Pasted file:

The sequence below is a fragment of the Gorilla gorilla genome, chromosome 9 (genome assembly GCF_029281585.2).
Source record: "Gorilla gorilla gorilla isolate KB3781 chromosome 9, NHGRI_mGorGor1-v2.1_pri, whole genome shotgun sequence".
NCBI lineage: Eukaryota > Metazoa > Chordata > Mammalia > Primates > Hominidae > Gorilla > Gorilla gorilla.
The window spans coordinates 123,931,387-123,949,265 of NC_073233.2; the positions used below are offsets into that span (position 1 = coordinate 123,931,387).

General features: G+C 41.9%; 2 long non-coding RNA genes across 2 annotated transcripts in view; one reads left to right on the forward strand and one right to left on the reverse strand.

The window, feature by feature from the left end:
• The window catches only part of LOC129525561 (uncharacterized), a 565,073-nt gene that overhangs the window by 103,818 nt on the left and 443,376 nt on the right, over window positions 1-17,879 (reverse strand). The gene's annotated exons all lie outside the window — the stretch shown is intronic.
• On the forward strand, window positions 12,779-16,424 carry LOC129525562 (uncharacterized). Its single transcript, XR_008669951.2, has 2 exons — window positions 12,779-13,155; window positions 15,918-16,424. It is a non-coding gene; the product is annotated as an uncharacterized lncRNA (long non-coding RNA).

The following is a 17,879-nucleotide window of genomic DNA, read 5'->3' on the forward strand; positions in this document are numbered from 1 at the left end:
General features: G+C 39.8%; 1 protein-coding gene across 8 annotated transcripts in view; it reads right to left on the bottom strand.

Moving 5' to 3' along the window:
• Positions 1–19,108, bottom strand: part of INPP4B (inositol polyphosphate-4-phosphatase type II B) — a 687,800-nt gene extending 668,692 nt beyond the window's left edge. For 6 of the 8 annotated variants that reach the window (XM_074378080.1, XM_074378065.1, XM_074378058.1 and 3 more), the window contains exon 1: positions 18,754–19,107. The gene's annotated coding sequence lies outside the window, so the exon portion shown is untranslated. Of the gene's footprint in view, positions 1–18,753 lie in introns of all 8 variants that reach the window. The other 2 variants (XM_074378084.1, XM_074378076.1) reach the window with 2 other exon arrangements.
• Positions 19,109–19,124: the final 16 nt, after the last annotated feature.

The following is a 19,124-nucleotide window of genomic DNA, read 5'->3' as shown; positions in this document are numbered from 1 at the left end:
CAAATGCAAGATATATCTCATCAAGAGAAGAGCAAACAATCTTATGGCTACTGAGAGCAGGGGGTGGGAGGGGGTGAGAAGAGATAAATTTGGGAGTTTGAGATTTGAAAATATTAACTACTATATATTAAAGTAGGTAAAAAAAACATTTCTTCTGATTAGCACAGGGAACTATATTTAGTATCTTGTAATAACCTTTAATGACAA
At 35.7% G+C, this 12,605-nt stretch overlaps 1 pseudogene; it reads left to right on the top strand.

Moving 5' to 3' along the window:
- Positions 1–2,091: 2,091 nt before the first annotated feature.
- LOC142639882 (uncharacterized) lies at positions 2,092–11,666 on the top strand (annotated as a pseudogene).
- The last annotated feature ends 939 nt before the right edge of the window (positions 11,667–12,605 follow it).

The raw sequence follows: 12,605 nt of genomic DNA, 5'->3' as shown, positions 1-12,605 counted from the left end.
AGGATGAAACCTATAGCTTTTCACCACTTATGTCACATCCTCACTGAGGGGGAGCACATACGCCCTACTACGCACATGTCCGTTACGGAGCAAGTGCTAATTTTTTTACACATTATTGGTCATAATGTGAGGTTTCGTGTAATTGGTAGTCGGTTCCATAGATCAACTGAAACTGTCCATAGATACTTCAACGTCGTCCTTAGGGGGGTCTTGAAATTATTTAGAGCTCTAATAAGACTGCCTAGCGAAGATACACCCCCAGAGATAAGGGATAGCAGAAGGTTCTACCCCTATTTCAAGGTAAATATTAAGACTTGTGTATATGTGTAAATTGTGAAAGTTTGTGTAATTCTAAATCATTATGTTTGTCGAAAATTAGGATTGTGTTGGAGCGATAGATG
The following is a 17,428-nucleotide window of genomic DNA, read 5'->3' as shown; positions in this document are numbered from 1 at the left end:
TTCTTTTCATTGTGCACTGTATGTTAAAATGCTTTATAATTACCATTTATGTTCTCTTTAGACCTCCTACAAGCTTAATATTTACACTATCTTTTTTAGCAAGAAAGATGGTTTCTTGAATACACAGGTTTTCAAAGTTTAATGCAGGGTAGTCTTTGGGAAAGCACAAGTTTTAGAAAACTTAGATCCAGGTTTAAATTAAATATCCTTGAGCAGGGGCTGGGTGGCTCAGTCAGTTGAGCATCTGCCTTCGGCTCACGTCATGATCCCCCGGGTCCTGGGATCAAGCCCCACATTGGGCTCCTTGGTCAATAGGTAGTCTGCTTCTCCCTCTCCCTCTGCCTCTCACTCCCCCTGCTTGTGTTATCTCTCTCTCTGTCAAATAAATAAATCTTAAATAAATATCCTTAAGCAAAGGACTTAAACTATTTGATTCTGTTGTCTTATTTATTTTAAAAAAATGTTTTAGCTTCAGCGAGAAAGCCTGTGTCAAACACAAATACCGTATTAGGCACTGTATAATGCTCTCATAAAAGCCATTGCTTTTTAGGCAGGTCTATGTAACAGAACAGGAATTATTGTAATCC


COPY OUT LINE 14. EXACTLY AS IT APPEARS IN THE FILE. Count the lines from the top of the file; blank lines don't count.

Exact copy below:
The following is a 19,124-nucleotide window of genomic DNA, read 5'->3' as shown; positions in this document are numbered from 1 at the left end: